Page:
My wife, Yana, and I moved to the Pittsburgh neighborhood of Squirrel Hill from Paris in the fall of 2015. Technically we are Jewish, but the only thing we did religiously up to that point was eat smoked fish. We never went to synagogue and had not been bar or bat mitzvahed. I’m not sure we had any idea of what being Jewish meant.
We rented our house sight unseen. We didn’t even realize Squirrel Hill was a Jewish enclave until we met our first Orthodox neighbor, Rochel, a hippie-ish mother of three who swept up her chestnut hair in fluorescent headscarves. “Welcome to the shtetl!” she said, and invited us to our first Pittsburgh Shabbat dinner.
That November, in our new kitchen, Yana and I watched the news as the attacks unfolded in Paris. We felt a mixture of grief and relief, wanting to return in solidarity to a city that had become a second home, but also grateful that we had landed in a place that seemed so removed from international terrorism, so safe, particularly for Jews. “If you’re frum,” one neighbor told us, using the Yiddish word for observant, “Pittsburgh is paradise.”
I had always deluded myself into believing that being Jewish was an option, like being an occasional vegetarian, something I could switch on or off.
At our next Shabbat dinner, I was talking to my new friend Sruli, who lived two doors down. He plays harmonica in a Jewish-flavored funk band — yes, such things exist here. I asked if he had ever been to France. “I don’t think they’d like me over there,” he said.
He grabbed his orange beard and gestured to his yarmulke. “Because of this, dude.”
The Shabbat invitations kept coming. We laughed when our neighbors showed up on our doorstep with a ram’s horn to blow or palm fronds to shake, the rites of different holidays. We marveled at their numerous children, how joyfully they lost themselves in the minutiae of their faith, how generous they were with food and gifts, though none of them were wealthy.
Soon other sides of the community came into view. On Saturday afternoon runs, we’d pass Orthodox boys coming home from shul with their starter-set earlocks, shirts untucked and broad-brimmed hats nattily tipped to the side. We’d see Conservative Jews, fathers and daughters, walking to synagogue in modern suits and fancy dresses. And we’d see Reform and secular Jews buying challah from the artisan bakery, Five Points, rather than the kosher supermarket.
Our next-door neighbor happened to be a rabbi who moonlights as an IT guy. Or vice versa. Izzy, short for Yisroel, is an extremely charming man, with a giant gray beard, who dresses in a chic remix of Ellis Island immigrant garb, including suspenders and a newsboy cap. One day he knocked on our door, garden shears in hand. He wanted to cut a hedge that was spilling from our yard into his. Also, he said, “I lost my father.”
He delivered the news without sentimentality. There was protocol to fall back on: the shiva (the first seven days of mourning) and the shloshim (the extended grieving period); and preparations would need to be accelerated because of the onset of Sukkot, the harvest celebration. There was also a bris, the ritual circumcision, for yet another grandson. He set to work on the hedge.
Yana and I often talked about how unlike ourselves these Jews seemed — as if they stepped out of an Isaac Bashevis Singer story. Then came a night last year, when my wife’s mother was very sick — her oncologist had told us the worst possible news — and my father-in-law begged us to ask Izzy the rabbi/IT guy to say a prayer for her.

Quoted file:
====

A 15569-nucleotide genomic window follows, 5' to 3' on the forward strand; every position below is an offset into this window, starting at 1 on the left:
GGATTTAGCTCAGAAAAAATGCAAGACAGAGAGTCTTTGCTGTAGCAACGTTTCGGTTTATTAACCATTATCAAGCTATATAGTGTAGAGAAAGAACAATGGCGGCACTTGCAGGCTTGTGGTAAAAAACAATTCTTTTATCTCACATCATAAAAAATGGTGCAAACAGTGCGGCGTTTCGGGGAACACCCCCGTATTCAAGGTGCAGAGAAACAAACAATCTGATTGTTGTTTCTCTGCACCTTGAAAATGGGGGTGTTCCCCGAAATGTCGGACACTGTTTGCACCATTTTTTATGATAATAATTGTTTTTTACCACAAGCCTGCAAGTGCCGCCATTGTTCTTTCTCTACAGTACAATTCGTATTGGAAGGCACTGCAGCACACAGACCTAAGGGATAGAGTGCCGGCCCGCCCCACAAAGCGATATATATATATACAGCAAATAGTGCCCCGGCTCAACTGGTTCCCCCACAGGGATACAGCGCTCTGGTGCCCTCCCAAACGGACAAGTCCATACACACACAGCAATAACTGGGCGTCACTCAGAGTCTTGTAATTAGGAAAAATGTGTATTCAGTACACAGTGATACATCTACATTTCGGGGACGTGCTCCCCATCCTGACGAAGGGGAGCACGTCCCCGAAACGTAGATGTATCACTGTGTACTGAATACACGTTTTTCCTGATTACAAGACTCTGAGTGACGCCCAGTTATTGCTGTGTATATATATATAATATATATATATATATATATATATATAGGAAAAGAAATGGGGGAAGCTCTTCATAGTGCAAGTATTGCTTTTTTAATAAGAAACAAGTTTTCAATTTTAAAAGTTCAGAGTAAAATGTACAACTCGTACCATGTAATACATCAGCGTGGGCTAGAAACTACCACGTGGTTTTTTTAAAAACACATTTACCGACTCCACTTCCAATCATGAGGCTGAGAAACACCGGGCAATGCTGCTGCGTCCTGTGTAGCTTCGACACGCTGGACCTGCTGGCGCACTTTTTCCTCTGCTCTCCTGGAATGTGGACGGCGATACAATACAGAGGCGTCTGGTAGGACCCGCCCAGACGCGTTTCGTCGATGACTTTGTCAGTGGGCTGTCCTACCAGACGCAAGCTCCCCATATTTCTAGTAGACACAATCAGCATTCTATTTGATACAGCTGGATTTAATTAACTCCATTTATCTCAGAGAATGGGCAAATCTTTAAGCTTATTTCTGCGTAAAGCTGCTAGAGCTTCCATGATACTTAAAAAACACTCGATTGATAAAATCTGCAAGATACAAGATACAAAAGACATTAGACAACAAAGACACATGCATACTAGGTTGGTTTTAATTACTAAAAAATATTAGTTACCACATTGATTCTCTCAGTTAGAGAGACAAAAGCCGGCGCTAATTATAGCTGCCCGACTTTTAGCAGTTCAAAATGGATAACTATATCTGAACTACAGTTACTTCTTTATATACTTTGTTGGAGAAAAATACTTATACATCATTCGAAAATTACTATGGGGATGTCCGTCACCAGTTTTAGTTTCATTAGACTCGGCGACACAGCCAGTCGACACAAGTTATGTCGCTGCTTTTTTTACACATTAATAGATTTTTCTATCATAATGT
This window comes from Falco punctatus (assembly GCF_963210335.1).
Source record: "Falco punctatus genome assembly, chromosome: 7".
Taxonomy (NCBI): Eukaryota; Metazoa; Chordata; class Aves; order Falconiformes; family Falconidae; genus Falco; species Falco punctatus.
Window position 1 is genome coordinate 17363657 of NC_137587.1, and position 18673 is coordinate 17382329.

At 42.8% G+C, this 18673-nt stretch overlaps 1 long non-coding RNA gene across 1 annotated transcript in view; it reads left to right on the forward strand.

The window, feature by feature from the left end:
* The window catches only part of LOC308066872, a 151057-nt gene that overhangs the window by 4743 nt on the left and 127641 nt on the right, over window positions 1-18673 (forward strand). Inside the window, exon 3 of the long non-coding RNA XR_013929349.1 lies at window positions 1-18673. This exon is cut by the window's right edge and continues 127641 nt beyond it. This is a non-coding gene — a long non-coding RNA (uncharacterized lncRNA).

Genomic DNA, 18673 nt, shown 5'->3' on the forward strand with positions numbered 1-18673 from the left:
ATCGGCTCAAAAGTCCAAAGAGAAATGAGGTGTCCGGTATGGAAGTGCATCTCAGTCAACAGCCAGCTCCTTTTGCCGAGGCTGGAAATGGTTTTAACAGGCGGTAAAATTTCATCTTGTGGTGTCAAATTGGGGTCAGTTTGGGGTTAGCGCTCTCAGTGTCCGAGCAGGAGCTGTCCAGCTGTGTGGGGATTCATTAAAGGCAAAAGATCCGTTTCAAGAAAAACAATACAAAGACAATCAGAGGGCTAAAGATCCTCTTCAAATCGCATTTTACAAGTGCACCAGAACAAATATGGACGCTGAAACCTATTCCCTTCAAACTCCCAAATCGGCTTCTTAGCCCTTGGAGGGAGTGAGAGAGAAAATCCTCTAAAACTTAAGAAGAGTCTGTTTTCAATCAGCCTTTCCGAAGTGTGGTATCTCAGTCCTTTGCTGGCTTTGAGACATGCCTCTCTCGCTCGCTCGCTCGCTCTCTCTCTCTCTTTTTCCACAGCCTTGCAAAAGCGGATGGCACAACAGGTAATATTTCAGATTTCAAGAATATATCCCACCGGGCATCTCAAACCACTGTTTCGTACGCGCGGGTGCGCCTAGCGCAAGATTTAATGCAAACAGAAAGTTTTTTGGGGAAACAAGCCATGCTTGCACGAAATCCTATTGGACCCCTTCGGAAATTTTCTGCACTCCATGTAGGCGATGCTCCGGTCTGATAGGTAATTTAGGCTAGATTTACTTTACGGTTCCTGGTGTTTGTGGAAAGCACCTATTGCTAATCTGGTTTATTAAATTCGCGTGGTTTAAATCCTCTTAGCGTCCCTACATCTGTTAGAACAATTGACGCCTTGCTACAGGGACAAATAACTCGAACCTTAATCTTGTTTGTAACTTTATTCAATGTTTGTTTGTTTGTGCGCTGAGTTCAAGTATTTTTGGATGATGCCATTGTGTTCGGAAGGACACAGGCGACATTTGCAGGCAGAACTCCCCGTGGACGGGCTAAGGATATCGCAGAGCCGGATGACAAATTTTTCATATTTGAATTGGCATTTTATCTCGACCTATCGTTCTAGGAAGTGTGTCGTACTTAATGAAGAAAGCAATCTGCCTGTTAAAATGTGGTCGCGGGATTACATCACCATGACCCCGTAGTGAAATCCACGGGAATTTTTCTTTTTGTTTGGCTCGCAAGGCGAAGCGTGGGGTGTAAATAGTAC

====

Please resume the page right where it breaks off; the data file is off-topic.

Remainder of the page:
“Seriously?” I asked Yana. We felt awkward; we had kept the illness private. Yana knocked on the door. I stood behind her.
Izzy was asleep. His wife, Karen, mother of 10, born in South Africa, answered. Again, no sentimentality — just kindness. “What’s your mother’s Hebrew name?” she asked.
We told her that Yana’s mother had no Hebrew name, that she had been born in Soviet Ukraine, where Judaism was all but banned. Karen nodded. She promised that Izzy would say a prayer the following day. I’m not sure what, but that meant something to my father-in-law. It meant something to us, too.
Since the shooting at Tree of Life Synagogue on Saturday morning, I’ve been wanting to say a prayer for my Jewish friends in Pittsburgh. Such prayers are hurled about the internet with alarming facility, but I don’t really believe in God, and I don’t know how to invoke a negative space.
Without prayers, all I have are thoughts. I’ve lately been thinking about the different kinds of Judaism: my kind, Izzy and Karen’s kind; the mystical, Klezmer-playing Sruli’s kind; the kind practiced by the 11 murdered at Tree of Life; the kind embraced by the Reform families who get their challah from the hipster bakeshop, which is just down the street from that synagogue where so much is now broken. I want to believe there is something more than a painful history uniting us, something more than a genetic marker and the possibility of wandering into the crosshairs of some maniac’s gun.
I’ve also, curiously, been thinking about former New York Mayor Ed Koch’s tombstone, how he inscribed it with Daniel Pearl’s dying words: “My father is Jewish, my mother is Jewish, I am Jewish.”
What a strange thing to put on your grave, I once thought, so intense, so tribal. But now I understand better. I had always deluded myself into believing that being Jewish was an option, like being an occasional vegetarian, something I could switch on or off, depending on the situation. The closer the attacks come, the less I feel that way.
Pearl affirmed his identity in the face of unspeakable hatred. I don’t have that kind of courage, but I suspect the people of Squirrel Hill do. As for the other stuff that will keep us together, the open doors and shared meals? That’s just neighborliness, which has no religious affiliation, and at certain moments can feel a lot like grace.
Stephen Heyman is a freelance journalist based in Pittsburgh.